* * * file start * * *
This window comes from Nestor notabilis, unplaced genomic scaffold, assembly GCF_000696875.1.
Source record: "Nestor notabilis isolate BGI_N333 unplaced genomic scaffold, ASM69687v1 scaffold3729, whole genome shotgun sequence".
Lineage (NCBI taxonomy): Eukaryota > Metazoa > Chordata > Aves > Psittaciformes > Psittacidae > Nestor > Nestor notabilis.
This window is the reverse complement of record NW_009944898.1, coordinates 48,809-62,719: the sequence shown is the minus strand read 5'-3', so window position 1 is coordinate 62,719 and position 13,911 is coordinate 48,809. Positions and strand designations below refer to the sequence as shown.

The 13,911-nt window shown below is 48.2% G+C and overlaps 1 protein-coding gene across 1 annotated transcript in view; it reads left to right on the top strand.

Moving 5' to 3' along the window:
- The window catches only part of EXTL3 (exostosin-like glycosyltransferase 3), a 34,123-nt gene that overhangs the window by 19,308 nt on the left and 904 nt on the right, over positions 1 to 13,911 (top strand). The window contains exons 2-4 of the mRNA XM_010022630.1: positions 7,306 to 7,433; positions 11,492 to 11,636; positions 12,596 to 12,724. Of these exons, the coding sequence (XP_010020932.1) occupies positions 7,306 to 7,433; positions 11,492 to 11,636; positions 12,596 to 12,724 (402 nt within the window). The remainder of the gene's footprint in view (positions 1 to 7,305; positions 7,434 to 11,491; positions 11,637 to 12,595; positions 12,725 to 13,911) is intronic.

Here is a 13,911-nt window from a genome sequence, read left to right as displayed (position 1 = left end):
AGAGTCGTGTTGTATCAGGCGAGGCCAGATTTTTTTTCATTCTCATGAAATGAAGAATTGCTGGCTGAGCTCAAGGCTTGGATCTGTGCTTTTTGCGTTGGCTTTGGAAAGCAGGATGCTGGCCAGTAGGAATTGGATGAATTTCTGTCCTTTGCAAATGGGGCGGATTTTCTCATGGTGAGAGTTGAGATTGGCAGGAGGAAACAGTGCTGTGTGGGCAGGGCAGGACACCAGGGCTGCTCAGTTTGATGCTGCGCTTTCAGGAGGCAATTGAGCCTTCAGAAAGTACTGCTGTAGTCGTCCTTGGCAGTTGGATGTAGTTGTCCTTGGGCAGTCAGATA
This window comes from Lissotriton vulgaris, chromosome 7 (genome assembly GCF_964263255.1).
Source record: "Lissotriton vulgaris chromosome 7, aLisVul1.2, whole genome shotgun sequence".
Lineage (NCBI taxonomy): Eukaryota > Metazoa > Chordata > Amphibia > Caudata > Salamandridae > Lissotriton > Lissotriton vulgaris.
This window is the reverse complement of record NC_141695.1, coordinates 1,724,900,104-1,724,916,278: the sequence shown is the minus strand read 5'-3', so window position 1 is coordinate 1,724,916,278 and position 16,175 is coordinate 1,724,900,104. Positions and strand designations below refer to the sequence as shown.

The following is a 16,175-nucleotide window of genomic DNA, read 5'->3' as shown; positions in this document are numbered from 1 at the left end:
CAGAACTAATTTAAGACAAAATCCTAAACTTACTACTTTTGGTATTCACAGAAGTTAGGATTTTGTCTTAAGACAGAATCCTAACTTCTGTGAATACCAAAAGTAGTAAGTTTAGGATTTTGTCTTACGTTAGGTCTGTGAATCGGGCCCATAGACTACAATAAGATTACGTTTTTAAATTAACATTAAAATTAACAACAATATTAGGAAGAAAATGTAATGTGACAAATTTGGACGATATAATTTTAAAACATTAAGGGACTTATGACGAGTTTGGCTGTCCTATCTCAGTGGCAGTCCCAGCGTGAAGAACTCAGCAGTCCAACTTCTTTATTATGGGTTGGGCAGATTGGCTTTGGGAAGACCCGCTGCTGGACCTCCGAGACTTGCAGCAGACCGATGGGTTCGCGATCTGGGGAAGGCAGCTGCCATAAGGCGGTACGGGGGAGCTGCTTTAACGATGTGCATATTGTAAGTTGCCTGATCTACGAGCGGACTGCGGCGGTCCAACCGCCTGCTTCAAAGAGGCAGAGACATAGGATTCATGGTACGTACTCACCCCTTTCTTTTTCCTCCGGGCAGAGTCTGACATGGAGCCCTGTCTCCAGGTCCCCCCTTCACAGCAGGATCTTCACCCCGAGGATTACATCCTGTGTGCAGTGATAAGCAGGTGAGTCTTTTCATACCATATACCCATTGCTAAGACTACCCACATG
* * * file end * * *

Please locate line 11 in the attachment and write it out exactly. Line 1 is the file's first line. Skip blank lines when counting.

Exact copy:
Source record: "Lissotriton vulgaris chromosome 7, aLisVul1.2, whole genome shotgun sequence".